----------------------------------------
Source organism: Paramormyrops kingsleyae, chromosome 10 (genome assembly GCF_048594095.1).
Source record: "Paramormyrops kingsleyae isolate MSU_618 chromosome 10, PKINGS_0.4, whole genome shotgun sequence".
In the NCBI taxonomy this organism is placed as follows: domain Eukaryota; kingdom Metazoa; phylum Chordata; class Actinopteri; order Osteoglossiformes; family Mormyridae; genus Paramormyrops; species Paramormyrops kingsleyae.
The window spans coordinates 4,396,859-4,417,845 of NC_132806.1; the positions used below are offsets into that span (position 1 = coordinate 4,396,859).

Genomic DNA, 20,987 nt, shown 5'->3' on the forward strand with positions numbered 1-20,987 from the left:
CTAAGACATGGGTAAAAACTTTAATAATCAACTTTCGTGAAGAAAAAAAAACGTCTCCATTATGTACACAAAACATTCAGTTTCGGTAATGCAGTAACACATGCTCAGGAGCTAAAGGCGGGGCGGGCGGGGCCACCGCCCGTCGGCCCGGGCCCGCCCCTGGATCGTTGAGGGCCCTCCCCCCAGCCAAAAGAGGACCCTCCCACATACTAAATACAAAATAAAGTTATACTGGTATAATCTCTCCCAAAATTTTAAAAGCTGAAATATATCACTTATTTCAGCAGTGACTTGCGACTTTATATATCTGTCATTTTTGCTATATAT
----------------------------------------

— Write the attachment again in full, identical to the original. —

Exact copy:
Source organism: Paramormyrops kingsleyae, chromosome 10 (genome assembly GCF_048594095.1).
Source record: "Paramormyrops kingsleyae isolate MSU_618 chromosome 10, PKINGS_0.4, whole genome shotgun sequence".
In the NCBI taxonomy this organism is placed as follows: domain Eukaryota; kingdom Metazoa; phylum Chordata; class Actinopteri; order Osteoglossiformes; family Mormyridae; genus Paramormyrops; species Paramormyrops kingsleyae.
The window spans coordinates 4,396,859-4,417,845 of NC_132806.1; the positions used below are offsets into that span (position 1 = coordinate 4,396,859).

Genomic DNA, 20,987 nt, shown 5'->3' on the forward strand with positions numbered 1-20,987 from the left:
CTAAGACATGGGTAAAAACTTTAATAATCAACTTTCGTGAAGAAAAAAAAACGTCTCCATTATGTACACAAAACATTCAGTTTCGGTAATGCAGTAACACATGCTCAGGAGCTAAAGGCGGGGCGGGCGGGGCCACCGCCCGTCGGCCCGGGCCCGCCCCTGGATCGTTGAGGGCCCTCCCCCCAGCCAAAAGAGGACCCTCCCACATACTAAATACAAAATAAAGTTATACTGGTATAATCTCTCCCAAAATTTTAAAAGCTGAAATATATCACTTATTTCAGCAGTGACTTGCGACTTTATATATCTGTCATTTTTGCTATATAT